Garcia in driver’s seat for industrial tech, transportation at Iowa Western | Education | #education | #technology | #training


There’s a new person steering the Department of Industrial Technology and Transportation this year at Iowa Western Community College.

Diana Garcia took over as academic dean of the department last fall, replacing Matt Mancuso, who became executive director of economic and workforce development.

“I’ve always been interested in education,” she said. “I feel like that’s the one way to move up in life. I’m excited that I think society is changing its view of the trades.”

Garcia was previously director of truck services for the Nebraska Trucking Association in Lincoln, Nebraska, where she worked for seven years. She has taught history online since 2010.

Her first big challenge at Iowa Western will be to design and build a commercial driver’s license program that will train the truckers of the future.

“We’re hoping to start a CDL program this fall, so that was a big draw for me,” she said.

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Garcia is, of course, well aware of the shortage of truck drivers.

“It will be our way to help out,” she said.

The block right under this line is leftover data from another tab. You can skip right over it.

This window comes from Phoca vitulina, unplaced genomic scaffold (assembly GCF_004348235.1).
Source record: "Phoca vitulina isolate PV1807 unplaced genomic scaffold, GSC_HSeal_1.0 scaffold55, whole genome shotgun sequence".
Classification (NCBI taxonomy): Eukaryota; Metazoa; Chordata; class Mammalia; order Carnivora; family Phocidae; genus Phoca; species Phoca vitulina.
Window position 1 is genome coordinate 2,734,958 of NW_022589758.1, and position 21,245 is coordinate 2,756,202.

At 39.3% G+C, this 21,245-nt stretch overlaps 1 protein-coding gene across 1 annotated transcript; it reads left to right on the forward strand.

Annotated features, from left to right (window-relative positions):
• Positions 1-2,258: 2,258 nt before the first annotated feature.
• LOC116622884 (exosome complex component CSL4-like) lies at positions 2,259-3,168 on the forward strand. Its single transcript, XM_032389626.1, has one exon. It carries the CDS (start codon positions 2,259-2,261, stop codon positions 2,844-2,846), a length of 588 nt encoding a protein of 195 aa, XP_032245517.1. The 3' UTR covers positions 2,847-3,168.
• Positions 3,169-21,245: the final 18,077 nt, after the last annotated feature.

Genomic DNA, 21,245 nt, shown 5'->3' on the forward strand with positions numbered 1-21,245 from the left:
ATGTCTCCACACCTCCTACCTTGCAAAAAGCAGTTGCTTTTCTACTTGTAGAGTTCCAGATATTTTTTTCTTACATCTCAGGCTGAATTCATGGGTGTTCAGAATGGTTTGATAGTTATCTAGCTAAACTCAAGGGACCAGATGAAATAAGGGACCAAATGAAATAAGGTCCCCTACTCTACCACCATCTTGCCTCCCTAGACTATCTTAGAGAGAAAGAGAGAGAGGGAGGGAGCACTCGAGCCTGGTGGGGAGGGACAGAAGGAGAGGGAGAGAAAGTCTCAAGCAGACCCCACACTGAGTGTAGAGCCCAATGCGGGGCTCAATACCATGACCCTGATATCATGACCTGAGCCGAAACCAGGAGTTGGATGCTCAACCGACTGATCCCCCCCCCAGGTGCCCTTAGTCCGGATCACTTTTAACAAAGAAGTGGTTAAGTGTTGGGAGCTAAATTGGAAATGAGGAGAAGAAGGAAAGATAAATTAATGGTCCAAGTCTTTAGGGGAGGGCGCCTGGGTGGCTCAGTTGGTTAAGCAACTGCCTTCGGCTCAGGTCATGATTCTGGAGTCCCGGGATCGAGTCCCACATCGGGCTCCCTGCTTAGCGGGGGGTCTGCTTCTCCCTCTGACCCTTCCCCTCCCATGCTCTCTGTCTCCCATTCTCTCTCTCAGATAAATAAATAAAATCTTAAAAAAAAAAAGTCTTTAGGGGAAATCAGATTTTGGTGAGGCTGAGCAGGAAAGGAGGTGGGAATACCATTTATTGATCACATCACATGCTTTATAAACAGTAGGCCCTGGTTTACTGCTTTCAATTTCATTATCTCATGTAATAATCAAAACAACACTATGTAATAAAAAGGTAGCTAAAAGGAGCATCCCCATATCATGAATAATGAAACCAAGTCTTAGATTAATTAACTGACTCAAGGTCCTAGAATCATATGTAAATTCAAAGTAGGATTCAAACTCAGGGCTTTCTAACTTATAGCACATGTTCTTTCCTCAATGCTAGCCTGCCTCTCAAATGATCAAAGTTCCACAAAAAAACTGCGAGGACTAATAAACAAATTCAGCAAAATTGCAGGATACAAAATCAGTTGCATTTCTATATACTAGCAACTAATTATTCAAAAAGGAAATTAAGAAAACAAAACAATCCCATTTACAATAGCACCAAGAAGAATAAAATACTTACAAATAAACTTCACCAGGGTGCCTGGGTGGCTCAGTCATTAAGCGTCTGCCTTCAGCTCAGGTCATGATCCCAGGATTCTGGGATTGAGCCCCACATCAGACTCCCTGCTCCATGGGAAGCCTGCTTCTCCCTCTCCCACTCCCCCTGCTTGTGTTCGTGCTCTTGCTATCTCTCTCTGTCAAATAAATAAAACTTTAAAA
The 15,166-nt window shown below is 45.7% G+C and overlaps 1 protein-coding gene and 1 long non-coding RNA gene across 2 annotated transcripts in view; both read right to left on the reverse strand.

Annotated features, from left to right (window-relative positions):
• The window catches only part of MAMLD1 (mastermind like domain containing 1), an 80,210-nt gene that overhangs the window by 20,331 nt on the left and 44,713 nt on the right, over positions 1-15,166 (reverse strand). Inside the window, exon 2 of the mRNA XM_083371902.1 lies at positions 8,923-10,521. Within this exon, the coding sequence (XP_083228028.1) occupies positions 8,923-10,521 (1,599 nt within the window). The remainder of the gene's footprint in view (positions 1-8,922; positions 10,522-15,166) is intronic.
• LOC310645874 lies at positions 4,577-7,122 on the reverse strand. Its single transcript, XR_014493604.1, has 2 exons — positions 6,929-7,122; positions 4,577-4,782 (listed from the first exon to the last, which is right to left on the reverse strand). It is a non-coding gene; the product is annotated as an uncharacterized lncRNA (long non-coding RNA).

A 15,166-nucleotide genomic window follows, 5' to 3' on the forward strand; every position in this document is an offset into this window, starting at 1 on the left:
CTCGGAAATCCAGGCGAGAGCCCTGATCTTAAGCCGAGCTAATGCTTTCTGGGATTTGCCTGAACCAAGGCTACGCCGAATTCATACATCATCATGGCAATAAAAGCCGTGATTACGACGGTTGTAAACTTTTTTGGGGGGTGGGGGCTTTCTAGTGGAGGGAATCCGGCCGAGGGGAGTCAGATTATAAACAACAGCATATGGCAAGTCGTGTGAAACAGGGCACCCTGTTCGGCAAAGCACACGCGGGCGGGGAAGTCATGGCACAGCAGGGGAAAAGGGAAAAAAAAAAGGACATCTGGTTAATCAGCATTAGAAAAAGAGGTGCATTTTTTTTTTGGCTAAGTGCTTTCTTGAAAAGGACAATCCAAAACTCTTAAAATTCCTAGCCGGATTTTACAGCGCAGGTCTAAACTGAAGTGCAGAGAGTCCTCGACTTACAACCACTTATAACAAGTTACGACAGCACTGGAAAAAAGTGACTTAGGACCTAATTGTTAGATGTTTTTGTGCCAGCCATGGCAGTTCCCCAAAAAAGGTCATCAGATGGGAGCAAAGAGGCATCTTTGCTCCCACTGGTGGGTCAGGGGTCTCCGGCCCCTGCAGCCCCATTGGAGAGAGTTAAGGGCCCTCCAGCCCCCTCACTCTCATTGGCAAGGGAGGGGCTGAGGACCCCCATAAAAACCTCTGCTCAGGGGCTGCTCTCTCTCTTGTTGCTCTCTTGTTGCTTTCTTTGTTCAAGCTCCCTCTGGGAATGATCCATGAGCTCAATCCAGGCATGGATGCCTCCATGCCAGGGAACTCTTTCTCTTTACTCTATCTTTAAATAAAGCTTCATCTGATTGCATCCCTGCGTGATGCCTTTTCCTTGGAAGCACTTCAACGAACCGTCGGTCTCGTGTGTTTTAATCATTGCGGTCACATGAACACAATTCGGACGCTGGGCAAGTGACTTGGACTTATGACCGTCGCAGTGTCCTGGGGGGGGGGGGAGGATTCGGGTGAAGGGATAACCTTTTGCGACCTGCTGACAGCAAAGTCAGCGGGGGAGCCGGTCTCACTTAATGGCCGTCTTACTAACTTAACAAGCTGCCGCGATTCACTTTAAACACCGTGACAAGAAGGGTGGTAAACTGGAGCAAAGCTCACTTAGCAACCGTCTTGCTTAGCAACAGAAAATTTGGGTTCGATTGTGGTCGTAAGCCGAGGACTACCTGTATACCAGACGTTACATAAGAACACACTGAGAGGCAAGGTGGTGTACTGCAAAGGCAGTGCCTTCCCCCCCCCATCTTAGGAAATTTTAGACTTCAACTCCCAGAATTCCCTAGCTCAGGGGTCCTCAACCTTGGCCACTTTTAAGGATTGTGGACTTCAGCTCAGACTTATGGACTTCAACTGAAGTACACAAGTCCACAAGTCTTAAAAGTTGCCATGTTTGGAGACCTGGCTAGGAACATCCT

Garcia will also be involved in launching and overseeing career academies Iowa Western plans to establish in Missouri Valley and Harlan. The college is purchasing part of the Trivium Life Services building at 115 S. Harrison St. in Missouri Valley at a cost of about $285,000. That space will be remodeled for use as a career academy for the Missouri Valley, West Harrison, Logan-Magnolia and Tri-Center Community School Districts. Plans are to offer welding, electrical, construction and agriculture classes in the facility.

Iowa Western also purchased the rest of its Shelby County Center facility from the City of Harlan for $1 and will convert part of that space into a career academy that will serve students in the Harlan area. The college plans to offer electromechanical training for local companies and automotive/diesel, industrial technology, health care and trades instruction there. The Harlan building won’t require as much remodeling to turn it into a career academy, she said.

Garcia grew up in Guadalajara, Mexico, and her family moved to Sioux City when she was a sophomore in high school. She earned a bachelor’s degree at Morningside University and a master’s at Institut Barcelona Estudis Internacionals in Barcelona, Spain. Before entering the trucking industry, she worked for the Nebraska Migrant Association.

She lives in Papillion with her husband, Raul Soria, who is a safety director for an Omaha trucking company. She has two stepdaughters, ages 24 and 19; a stepgrandson, 6; and a stepgranddaughter, 3 months.



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